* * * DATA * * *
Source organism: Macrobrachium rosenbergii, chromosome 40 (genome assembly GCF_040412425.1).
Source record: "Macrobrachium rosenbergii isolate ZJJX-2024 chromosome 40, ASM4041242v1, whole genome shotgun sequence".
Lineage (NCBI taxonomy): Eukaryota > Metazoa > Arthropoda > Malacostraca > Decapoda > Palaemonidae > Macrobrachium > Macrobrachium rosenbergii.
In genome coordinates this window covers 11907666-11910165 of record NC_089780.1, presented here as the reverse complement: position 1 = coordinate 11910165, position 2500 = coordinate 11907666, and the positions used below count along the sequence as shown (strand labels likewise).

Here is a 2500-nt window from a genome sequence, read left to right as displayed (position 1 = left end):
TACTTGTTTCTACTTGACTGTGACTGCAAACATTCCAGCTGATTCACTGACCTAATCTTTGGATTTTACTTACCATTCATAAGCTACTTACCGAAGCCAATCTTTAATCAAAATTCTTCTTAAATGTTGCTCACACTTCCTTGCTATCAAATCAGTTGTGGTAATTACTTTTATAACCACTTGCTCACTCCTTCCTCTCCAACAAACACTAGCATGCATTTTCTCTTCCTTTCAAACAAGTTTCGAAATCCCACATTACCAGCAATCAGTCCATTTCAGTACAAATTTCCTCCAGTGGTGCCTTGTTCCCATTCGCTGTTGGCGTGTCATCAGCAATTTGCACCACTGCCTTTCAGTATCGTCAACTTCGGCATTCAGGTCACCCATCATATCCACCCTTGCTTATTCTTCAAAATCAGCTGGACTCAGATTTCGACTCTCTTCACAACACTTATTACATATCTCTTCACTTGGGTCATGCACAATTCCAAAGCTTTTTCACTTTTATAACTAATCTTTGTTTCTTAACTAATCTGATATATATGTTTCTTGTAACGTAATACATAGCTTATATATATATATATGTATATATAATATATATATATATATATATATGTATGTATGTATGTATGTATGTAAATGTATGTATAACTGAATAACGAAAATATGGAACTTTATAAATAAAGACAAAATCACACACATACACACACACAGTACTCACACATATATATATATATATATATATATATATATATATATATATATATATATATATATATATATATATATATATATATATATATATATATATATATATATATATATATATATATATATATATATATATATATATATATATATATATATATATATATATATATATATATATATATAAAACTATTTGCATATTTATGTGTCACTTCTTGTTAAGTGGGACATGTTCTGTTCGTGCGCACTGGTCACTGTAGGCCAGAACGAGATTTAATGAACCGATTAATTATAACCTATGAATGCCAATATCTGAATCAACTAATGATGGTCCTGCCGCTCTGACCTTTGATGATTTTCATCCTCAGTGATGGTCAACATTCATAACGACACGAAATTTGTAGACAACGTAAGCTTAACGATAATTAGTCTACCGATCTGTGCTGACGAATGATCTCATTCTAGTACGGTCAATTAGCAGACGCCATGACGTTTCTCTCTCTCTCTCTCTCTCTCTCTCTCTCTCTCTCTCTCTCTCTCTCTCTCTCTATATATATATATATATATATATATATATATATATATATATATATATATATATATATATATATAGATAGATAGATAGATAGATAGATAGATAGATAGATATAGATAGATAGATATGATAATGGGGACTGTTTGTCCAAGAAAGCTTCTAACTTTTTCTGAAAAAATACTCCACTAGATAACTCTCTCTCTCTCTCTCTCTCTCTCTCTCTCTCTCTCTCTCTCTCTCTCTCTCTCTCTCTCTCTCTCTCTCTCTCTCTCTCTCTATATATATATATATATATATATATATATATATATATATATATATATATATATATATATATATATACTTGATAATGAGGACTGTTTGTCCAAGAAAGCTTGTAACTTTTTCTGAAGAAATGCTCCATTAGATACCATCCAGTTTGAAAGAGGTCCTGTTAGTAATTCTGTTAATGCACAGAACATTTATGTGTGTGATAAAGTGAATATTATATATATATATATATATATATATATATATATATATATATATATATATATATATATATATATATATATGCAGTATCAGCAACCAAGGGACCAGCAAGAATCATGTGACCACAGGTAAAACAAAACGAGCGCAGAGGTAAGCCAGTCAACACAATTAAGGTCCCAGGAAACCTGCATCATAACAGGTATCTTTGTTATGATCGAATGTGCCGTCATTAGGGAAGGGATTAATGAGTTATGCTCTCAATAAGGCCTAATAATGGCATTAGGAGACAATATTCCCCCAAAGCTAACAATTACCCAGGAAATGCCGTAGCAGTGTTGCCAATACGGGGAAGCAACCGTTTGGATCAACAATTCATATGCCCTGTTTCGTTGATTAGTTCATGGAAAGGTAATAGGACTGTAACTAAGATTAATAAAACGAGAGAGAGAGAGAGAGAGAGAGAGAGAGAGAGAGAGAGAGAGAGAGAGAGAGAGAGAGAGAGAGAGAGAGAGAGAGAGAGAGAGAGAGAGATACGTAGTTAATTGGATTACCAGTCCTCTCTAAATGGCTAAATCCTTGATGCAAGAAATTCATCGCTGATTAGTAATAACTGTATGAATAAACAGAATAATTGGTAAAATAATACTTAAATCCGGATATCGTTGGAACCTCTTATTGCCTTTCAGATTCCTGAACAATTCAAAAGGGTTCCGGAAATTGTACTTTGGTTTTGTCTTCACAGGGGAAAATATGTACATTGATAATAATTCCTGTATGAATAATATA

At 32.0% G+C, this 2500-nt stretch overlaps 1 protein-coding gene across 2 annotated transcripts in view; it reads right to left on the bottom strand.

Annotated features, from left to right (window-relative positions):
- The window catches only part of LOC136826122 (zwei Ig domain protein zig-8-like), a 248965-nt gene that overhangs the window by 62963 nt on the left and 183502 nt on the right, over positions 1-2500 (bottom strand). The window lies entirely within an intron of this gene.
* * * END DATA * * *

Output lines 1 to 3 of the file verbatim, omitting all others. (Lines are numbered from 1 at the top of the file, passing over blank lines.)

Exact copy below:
Source organism: Macrobrachium rosenbergii, chromosome 40 (genome assembly GCF_040412425.1).
Source record: "Macrobrachium rosenbergii isolate ZJJX-2024 chromosome 40, ASM4041242v1, whole genome shotgun sequence".
Lineage (NCBI taxonomy): Eukaryota > Metazoa > Arthropoda > Malacostraca > Decapoda > Palaemonidae > Macrobrachium > Macrobrachium rosenbergii.